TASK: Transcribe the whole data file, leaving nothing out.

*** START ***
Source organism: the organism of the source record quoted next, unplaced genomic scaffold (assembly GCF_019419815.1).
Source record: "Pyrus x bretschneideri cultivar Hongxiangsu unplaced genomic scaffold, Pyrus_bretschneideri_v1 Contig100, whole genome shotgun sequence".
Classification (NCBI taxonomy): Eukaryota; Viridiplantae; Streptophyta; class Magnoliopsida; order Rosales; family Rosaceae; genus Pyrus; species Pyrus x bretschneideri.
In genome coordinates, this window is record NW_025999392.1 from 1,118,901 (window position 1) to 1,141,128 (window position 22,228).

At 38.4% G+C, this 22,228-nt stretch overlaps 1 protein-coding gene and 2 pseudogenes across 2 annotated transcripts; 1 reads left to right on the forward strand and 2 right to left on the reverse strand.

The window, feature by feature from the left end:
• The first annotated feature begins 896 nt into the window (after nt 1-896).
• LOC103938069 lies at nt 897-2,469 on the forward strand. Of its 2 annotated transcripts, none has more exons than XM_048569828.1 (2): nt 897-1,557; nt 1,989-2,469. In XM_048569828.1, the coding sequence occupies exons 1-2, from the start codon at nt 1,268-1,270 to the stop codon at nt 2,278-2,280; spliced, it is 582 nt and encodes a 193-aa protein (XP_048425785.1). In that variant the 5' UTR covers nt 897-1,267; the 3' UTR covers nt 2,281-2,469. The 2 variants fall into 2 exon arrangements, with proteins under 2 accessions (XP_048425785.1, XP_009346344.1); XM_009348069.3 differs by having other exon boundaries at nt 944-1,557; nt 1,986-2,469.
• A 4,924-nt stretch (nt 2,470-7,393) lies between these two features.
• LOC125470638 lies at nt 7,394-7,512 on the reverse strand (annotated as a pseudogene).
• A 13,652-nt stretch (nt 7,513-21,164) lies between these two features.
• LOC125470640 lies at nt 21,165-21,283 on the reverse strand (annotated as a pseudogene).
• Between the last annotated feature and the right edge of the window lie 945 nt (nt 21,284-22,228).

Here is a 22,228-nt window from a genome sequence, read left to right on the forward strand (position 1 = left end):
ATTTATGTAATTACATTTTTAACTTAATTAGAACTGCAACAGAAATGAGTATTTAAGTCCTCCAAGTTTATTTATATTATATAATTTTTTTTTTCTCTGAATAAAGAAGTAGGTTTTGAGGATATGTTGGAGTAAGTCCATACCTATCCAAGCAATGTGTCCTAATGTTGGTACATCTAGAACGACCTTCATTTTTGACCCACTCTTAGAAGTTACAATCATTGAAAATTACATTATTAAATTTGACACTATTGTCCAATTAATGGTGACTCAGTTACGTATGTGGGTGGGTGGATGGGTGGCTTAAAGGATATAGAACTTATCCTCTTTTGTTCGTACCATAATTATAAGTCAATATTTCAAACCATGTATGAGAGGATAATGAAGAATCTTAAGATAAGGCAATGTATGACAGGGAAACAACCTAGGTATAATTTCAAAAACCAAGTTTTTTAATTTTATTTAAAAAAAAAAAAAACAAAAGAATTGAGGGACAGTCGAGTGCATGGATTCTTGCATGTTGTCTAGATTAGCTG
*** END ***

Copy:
Source organism: the organism of the source record quoted next, unplaced genomic scaffold (assembly GCF_019419815.1).
Source record: "Pyrus x bretschneideri cultivar Hongxiangsu unplaced genomic scaffold, Pyrus_bretschneideri_v1 Contig100, whole genome shotgun sequence".
Classification (NCBI taxonomy): Eukaryota; Viridiplantae; Streptophyta; class Magnoliopsida; order Rosales; family Rosaceae; genus Pyrus; species Pyrus x bretschneideri.
In genome coordinates, this window is record NW_025999392.1 from 1,118,901 (window position 1) to 1,141,128 (window position 22,228).

At 38.4% G+C, this 22,228-nt stretch overlaps 1 protein-coding gene and 2 pseudogenes across 2 annotated transcripts; 1 reads left to right on the forward strand and 2 right to left on the reverse strand.

The window, feature by feature from the left end:
• The first annotated feature begins 896 nt into the window (after nt 1-896).
• LOC103938069 lies at nt 897-2,469 on the forward strand. Of its 2 annotated transcripts, none has more exons than XM_048569828.1 (2): nt 897-1,557; nt 1,989-2,469. In XM_048569828.1, the coding sequence occupies exons 1-2, from the start codon at nt 1,268-1,270 to the stop codon at nt 2,278-2,280; spliced, it is 582 nt and encodes a 193-aa protein (XP_048425785.1). In that variant the 5' UTR covers nt 897-1,267; the 3' UTR covers nt 2,281-2,469. The 2 variants fall into 2 exon arrangements, with proteins under 2 accessions (XP_048425785.1, XP_009346344.1); XM_009348069.3 differs by having other exon boundaries at nt 944-1,557; nt 1,986-2,469.
• A 4,924-nt stretch (nt 2,470-7,393) lies between these two features.
• LOC125470638 lies at nt 7,394-7,512 on the reverse strand (annotated as a pseudogene).
• A 13,652-nt stretch (nt 7,513-21,164) lies between these two features.
• LOC125470640 lies at nt 21,165-21,283 on the reverse strand (annotated as a pseudogene).
• Between the last annotated feature and the right edge of the window lie 945 nt (nt 21,284-22,228).

Here is a 22,228-nt window from a genome sequence, read left to right on the forward strand (position 1 = left end):
ATTTATGTAATTACATTTTTAACTTAATTAGAACTGCAACAGAAATGAGTATTTAAGTCCTCCAAGTTTATTTATATTATATAATTTTTTTTTTCTCTGAATAAAGAAGTAGGTTTTGAGGATATGTTGGAGTAAGTCCATACCTATCCAAGCAATGTGTCCTAATGTTGGTACATCTAGAACGACCTTCATTTTTGACCCACTCTTAGAAGTTACAATCATTGAAAATTACATTATTAAATTTGACACTATTGTCCAATTAATGGTGACTCAGTTACGTATGTGGGTGGGTGGATGGGTGGCTTAAAGGATATAGAACTTATCCTCTTTTGTTCGTACCATAATTATAAGTCAATATTTCAAACCATGTATGAGAGGATAATGAAGAATCTTAAGATAAGGCAATGTATGACAGGGAAACAACCTAGGTATAATTTCAAAAACCAAGTTTTTTAATTTTATTTAAAAAAAAAAAAAACAAAAGAATTGAGGGACAGTCGAGTGCATGGATTCTTGCATGTTGTCTAGATTAGCTG